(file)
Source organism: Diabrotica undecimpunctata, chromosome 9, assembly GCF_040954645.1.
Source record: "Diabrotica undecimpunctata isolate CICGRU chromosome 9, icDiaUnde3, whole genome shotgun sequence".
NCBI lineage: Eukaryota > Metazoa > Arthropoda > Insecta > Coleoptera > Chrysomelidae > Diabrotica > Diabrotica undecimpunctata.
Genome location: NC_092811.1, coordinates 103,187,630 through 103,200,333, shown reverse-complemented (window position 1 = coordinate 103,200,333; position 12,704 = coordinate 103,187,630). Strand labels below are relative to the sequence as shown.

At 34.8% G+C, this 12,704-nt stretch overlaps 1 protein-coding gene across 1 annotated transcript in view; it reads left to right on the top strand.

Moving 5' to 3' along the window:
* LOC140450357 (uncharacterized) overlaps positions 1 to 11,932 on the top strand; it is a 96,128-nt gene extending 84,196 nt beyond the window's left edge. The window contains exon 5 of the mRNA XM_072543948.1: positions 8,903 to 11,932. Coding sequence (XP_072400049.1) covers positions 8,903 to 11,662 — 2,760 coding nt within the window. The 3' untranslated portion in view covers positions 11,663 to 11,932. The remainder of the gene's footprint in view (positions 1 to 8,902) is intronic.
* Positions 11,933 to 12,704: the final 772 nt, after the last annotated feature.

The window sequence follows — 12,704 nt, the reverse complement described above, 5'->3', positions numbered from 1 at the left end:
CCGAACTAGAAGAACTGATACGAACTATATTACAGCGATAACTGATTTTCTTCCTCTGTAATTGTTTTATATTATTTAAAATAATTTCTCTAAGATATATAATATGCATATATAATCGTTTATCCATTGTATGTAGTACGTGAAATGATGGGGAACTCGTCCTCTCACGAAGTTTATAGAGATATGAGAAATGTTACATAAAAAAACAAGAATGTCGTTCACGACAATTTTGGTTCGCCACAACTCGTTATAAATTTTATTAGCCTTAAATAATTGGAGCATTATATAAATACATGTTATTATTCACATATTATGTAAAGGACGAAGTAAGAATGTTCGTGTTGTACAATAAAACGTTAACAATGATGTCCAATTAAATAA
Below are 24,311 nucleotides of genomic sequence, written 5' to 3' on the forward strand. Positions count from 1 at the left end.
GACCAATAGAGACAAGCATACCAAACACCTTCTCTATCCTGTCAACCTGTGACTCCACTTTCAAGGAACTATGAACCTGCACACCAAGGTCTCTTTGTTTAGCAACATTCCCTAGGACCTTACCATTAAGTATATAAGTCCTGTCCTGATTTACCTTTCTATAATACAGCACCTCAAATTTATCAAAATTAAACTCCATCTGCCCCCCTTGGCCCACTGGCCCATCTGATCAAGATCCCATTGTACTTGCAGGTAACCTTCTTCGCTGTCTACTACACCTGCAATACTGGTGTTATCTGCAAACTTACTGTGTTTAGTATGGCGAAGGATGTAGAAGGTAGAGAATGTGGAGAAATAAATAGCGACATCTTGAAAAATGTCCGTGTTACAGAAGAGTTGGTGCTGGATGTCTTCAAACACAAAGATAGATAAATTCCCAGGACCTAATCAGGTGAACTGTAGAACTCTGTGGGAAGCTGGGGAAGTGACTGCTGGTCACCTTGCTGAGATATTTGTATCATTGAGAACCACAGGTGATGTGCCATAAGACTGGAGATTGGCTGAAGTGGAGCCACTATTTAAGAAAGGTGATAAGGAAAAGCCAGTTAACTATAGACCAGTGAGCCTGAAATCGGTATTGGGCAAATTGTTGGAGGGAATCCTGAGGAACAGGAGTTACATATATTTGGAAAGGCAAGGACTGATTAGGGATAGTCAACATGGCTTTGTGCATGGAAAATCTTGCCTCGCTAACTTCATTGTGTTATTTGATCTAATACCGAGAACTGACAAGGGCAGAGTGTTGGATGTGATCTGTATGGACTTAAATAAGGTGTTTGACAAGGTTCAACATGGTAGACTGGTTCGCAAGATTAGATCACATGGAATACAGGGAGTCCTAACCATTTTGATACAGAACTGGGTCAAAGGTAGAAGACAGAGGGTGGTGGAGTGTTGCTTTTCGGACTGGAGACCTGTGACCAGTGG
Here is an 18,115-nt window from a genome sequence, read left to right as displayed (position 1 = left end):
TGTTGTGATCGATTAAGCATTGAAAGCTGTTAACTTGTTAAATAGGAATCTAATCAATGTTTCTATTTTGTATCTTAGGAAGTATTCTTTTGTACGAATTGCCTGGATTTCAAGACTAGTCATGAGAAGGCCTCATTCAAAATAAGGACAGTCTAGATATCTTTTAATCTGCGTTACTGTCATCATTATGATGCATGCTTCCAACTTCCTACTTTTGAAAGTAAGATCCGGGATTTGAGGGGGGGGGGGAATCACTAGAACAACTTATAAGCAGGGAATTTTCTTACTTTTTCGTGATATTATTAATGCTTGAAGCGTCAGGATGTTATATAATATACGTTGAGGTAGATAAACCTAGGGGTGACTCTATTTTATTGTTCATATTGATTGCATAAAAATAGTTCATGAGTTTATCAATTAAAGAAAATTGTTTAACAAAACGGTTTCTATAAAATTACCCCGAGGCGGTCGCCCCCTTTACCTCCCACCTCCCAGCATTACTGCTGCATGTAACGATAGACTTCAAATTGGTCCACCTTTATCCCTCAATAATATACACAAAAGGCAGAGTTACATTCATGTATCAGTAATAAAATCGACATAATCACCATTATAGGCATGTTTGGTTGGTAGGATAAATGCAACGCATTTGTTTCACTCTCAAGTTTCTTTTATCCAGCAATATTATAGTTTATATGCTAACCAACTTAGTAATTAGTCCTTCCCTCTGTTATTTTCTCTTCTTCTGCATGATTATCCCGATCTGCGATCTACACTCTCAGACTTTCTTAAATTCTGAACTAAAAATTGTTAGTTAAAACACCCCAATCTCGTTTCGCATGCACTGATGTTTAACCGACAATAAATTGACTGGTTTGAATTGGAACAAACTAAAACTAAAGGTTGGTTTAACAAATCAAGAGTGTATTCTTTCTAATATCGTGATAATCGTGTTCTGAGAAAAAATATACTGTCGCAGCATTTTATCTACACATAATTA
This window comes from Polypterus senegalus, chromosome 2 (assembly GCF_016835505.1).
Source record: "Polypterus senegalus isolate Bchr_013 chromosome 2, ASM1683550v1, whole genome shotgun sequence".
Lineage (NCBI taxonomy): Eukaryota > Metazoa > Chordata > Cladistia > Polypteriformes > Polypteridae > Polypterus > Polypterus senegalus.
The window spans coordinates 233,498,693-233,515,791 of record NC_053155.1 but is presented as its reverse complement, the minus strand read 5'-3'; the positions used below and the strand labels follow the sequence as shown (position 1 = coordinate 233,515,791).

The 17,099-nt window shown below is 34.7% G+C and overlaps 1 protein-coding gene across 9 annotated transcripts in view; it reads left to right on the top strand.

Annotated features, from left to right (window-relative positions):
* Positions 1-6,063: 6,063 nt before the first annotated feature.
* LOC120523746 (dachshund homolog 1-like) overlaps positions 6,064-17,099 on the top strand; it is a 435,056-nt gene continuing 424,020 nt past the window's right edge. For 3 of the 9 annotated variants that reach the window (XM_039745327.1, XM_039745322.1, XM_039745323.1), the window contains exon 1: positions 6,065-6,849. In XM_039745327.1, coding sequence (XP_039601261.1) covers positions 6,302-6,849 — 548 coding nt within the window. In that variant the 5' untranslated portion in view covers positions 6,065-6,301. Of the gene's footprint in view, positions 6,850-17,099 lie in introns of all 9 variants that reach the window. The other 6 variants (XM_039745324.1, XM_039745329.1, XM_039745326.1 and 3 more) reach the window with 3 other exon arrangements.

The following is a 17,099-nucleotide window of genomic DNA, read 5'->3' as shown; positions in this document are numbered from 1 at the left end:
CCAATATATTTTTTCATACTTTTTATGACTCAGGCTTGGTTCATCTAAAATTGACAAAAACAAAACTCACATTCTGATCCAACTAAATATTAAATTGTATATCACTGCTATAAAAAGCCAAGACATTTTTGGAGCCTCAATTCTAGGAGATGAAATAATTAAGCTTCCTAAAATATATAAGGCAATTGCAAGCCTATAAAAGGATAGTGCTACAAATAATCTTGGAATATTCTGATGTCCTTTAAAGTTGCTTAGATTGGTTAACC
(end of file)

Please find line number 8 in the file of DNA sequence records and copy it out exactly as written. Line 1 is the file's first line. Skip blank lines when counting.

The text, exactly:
* Positions 11,933 to 12,704: the final 772 nt, after the last annotated feature.